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May 01, 2009 (Vol. 29, No. 9)

Arguments against President Obama’s Stem Cell Policies

Moral Restrictions on Scientific Research Are Imperative

  • Alternative Approaches

    In many respects, progress on alternative approaches to embryo-destructive research has, after all, been striking. In 2005, when the President’s Council on Bioethics published a white paper titled Alternative Sources of Human Pluripotent Stem Cells, it took account of four new directions that researchers had already begun to pursue. Since then, progress has been made on all of these methods—most strikingly in what the white paper had called somatic cell dedifferentiation, the reprogramming of somatic cells in order to restore them to a pluripotent condition. 

    In the last two years, several different groups of scientists have succeeded in producing induced pluripotent stem cells.  Because producing them does not require the destruction of embryos, they offer a way to bypass the most contentious moral issue in this debate.

    Because producing them does not require human ova, and because they are patient-specific stem cells, which are less likely to be rejected by their recipients, they also have distinct scientific advantages. Indeed, on the day following President Obama’s announcement, an analysis by Nicholas Wade in the New York Times noted that the embryonic stem cell research the president had touted “has been somewhat eclipsed by new advances.”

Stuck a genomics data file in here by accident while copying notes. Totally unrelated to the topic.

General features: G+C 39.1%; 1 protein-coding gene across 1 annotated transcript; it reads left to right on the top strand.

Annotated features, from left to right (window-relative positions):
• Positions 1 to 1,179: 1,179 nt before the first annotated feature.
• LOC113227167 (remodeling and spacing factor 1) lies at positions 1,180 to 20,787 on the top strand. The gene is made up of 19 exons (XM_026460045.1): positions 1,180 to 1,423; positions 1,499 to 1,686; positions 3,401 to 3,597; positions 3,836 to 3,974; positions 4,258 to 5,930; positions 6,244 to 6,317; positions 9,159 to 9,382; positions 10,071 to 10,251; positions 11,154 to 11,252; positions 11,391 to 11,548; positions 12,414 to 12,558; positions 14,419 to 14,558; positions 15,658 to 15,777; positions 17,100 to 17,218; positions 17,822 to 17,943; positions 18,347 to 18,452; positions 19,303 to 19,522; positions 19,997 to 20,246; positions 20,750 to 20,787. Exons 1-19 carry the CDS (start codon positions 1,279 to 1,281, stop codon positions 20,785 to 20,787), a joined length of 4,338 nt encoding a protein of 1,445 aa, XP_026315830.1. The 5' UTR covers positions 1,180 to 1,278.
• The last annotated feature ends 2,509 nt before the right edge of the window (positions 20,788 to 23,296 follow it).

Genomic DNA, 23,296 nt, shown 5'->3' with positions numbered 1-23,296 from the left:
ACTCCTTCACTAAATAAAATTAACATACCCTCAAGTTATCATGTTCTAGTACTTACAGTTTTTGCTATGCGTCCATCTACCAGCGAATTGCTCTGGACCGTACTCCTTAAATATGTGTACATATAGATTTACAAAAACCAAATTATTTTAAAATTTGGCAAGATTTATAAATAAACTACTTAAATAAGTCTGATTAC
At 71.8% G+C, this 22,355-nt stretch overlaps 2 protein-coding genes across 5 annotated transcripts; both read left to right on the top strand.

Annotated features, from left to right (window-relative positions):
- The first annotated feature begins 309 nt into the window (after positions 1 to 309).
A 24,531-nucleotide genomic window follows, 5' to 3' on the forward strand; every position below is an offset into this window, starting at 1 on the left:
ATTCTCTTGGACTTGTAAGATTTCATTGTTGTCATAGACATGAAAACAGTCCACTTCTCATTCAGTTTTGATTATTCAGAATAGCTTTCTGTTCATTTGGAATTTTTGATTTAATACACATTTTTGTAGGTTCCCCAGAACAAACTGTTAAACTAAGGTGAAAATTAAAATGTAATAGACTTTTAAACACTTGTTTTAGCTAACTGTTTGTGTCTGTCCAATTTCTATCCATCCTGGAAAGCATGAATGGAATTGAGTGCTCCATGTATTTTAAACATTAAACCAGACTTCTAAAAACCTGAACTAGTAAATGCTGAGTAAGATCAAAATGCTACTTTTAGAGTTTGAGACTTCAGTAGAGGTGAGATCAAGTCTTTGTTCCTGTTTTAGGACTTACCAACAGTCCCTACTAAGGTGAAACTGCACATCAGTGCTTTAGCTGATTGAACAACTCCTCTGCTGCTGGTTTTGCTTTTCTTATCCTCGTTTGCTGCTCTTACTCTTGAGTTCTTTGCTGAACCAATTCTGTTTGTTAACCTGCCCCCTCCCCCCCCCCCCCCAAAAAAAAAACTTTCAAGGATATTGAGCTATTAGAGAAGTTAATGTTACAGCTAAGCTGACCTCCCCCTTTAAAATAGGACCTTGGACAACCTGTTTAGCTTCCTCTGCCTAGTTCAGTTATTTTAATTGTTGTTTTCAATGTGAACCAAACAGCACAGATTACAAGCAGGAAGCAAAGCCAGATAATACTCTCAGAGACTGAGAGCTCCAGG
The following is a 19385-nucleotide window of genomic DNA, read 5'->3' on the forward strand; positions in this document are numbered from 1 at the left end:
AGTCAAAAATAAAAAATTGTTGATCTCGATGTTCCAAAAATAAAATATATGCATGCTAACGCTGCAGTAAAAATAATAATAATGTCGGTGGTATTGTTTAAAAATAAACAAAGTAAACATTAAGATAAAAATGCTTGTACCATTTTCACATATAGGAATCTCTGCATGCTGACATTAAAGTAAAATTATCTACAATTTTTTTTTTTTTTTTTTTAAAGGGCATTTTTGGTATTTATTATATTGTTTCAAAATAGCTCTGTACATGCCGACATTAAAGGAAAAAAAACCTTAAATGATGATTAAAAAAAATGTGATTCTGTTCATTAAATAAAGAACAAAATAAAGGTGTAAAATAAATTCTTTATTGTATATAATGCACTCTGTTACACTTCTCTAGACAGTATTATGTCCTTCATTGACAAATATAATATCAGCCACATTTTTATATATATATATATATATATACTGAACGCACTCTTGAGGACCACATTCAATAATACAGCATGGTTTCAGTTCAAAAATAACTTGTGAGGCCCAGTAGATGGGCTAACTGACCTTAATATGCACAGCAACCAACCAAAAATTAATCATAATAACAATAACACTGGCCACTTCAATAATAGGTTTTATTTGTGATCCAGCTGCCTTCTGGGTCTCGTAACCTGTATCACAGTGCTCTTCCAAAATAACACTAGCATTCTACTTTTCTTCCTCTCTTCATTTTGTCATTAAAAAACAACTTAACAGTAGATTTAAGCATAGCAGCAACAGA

Wade also repeated the standard claim made by researchers: that work on embryonic stem cells should be pursued alongside alternative approaches. Were there no moral problems with research that destroys embryos, that would be true. But there are moral problems, and, therefore, it will never do simply to say that science must proceed on as many fronts as possible, as if there should be no moral limits on the conduct of research. 

    It is also worth noting here the position adopted by the National Bioethics Advisory Commission (NBAC) during the Clinton administration. NBAC approved stem cell research using (and, of course, destroying) embryos remaining after in vitro fertilization treatments. At the same time, however, NBAC stated that such embryo-destructive research is justifiable “only if no less morally problematic alternatives are available for advancing the research.” Such alternatives are now available—a fact that must be taken account of in our moral reasoning.

    What embryos will be used for federally funded research under the president’s new policy? On April 17, NIH announced draft guidelines for comment before final approval. These guidelines, if put into place, will provide federal funding for research on stem cell lines derived from embryos produced but not used for in vitro fertilization. Because the draft guidelines do not propose to fund research on embryos produced solely for research purposes (either by union of egg and sperm or through cloning), they are more cautious and limited than many had anticipated.

    This does not make the use and destruction of so-called “spare” embryos morally unproblematic. The idea that embryos produced in fertility clinics but no longer wanted by their parents should now be considered a handy resource available for our other purposes ought to trouble us greatly.